TORONTO -- Ontario Premier Doug Ford says the province is now considering a regional approach to reopening.

“The reality on the ground is different in every part of the province,” Ford said at Queen’s Park on Friday. “I am now comfortable with asking our officials to look at a regional approach for a staged reopening.”

“This will be one option we consider as we move into Stage 2.”

Ford said Ontario is able to consider a regional approach to reopening now that testing has ramped up across the province

“We are getting a much better picture of what each region is dealing with, with more testing that picture becomes more and more clear.”

Greater Toronto Area public health units have accounted for 65.6 per cent of all COVID-19 cases in Ontario since the outset of the pandemic but that number has been trending steadily upwards in recent days and weeks and it is believed that more than three-quarters of active cases are now in the region.

The stark divide has prompted some officials in other parts of the province to call for a more regionalized approach that would allow for a quicker reopening in those areas.

The medical officers of health with Ontario's 34 public health units also advocated for such an approach in a letter sent to provincial officials earlier this week.

Earlier today, Toronto Mayor John Tory said he believes that Ontario should take a more regionalized approach to restarting the economy. He conceded that would likely mean the beginning of stage two of the province's reopening process would be pushed back a little longer in the Greater Toronto Area.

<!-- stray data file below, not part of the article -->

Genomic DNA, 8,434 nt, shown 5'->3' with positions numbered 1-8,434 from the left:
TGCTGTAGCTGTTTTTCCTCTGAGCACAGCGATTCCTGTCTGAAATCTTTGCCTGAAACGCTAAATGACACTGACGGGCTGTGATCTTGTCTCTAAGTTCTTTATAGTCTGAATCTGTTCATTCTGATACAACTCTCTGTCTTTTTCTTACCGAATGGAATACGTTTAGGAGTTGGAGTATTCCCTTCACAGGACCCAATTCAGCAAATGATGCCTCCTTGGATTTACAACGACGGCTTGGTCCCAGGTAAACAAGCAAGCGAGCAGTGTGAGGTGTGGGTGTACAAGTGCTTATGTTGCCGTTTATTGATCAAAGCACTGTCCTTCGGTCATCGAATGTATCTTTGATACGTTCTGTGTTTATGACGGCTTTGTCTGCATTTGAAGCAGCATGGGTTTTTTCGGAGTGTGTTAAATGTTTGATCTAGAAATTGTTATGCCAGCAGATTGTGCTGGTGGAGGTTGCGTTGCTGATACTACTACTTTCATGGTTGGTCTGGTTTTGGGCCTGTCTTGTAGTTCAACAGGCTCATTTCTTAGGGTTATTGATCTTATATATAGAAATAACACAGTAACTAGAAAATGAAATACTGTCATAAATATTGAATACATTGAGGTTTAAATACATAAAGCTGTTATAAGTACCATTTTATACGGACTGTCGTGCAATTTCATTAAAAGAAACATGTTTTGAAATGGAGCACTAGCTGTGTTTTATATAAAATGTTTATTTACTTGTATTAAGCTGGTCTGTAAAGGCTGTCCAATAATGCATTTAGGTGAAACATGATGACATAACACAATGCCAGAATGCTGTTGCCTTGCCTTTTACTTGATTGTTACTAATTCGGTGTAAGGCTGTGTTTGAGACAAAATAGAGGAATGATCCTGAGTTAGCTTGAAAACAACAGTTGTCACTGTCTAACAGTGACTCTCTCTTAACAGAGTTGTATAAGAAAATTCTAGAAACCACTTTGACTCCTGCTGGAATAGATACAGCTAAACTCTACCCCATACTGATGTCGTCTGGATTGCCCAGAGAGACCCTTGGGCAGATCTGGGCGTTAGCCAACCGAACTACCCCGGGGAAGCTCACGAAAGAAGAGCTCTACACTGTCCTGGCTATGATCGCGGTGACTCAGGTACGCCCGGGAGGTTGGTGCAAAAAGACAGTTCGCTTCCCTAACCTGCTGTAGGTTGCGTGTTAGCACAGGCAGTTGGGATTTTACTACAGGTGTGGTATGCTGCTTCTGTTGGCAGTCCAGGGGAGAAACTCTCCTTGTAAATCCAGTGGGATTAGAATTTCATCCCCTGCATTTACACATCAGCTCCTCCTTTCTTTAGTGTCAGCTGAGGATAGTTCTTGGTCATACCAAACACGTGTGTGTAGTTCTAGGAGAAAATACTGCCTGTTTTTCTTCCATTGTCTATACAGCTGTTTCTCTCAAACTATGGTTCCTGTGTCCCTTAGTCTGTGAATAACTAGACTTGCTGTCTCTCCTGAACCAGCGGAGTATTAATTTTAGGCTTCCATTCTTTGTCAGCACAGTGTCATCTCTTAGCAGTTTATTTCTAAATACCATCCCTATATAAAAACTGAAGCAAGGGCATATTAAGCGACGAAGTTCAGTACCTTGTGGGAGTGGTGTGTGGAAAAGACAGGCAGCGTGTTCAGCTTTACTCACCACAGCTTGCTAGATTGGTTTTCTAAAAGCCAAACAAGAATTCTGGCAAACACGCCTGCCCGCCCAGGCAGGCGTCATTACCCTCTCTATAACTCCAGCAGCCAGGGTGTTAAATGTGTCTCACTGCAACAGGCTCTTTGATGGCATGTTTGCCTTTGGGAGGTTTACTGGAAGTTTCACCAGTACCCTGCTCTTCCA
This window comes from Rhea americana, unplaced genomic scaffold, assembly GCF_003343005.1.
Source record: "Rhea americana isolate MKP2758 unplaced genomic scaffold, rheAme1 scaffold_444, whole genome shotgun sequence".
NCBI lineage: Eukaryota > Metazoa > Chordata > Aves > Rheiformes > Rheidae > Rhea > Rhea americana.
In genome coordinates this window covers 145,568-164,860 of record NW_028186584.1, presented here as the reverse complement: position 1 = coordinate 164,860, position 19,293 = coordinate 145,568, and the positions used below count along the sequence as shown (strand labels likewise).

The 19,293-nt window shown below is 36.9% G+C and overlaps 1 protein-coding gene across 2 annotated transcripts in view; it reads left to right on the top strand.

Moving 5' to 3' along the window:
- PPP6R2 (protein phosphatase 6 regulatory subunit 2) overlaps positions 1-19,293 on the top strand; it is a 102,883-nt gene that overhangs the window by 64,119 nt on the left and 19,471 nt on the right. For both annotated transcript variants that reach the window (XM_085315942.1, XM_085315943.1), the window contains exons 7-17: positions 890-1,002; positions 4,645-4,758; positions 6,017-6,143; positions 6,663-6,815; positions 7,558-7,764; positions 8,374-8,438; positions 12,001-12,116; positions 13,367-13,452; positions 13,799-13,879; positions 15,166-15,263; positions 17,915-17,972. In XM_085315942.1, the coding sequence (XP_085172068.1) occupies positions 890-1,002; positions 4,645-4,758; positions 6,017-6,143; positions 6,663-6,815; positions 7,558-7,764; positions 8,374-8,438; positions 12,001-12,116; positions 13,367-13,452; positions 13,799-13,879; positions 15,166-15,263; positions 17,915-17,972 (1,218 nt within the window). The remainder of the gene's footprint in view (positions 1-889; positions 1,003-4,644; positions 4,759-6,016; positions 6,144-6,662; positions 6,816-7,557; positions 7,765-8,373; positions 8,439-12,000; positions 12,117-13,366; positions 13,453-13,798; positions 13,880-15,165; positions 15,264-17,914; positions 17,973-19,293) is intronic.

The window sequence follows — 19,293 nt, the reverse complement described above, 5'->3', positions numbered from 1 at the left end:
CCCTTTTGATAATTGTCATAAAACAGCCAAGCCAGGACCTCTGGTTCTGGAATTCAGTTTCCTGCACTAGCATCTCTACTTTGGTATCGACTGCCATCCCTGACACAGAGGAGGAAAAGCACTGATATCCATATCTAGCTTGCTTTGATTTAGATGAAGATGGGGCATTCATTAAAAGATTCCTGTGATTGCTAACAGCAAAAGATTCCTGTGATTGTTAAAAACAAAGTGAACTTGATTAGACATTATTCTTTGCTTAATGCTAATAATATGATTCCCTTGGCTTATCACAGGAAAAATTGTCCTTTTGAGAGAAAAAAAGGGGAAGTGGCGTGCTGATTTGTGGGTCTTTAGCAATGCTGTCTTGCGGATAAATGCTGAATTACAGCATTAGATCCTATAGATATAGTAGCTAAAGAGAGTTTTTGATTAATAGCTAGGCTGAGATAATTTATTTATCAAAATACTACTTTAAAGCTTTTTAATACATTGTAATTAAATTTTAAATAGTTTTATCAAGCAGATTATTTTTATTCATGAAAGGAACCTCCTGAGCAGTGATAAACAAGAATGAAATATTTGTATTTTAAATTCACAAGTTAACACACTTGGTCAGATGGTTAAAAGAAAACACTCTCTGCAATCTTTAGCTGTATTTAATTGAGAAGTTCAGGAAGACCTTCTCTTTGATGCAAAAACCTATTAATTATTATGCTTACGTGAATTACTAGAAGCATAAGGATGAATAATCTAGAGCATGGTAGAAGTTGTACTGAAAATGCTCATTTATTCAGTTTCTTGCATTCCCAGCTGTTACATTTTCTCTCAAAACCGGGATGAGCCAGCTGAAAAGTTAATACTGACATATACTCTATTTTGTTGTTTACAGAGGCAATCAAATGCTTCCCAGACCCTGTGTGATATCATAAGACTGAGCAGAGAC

Tory said that he would support a region-by-region approach to reopening even if it means that many of the restrictions put in place to limit the spread of COVID-19 will have to remain in effect in the GTA for a little longer.

There are still 1,982 active cases of COVID-19 in Toronto after 201 new cases were confirmed on Thursday. In fact, the 201 new cases confirmed in Toronto on Thursday represented more than half of the 383 new cases confirmed province-wide.

“It doesn’t have to be that one part is open and one part is closed indefinitely but maybe you can have a much longer period before the implementation of the next thing (stage two) to allow Toronto and the GTA to take a little longer,” Tory said on Friday morning. “As much as people won’t want to hear me say that, I think it is sensible.”

The province entered stage one of its three-stage reopening phase back on May 19, allowing retail stores to reopen and some park amenities, such as sports fields, to be used.

The province, however, hasn’t said when it will enter the second stage, which it is expected to include the reopening of childcare centres.

“In the end what we are really looking for here is what is going to keep people safe and keep people healthy in all parts of the province but including here in Toronto,” Tory said Friday. “There is a difference obviously just based on the numbers between what is going on in Toronto versus Sudbury, versus Sault St. Marie. There is a difference and we have to acknowledge that.”

Ford has in the past resisted a more regionalized approach to reopening the economy, telling reporters that it is not something Chief Medical Officer of Health Dr. David Williams has advocated for at this point.

Such an approach has previously been taken by a number of other provinces, including Quebec and Alberta, which left some restrictions in place in Montreal and Calgary.

“It would make sense to go with a regional approach to me,” infectious disease expert Dr. Isaac Bogoch told CP24 on Friday morning.

“Most of the cases in Ontario are in and around the GTA. Places in other parts of the province like Kingston, Kenora, Thunder Bay, North Bay, Timmins, they have very, very little infection and seem to have their infections under much better control. They are being held back because of something that is miles and miles away. It doesn’t really make sense to me.”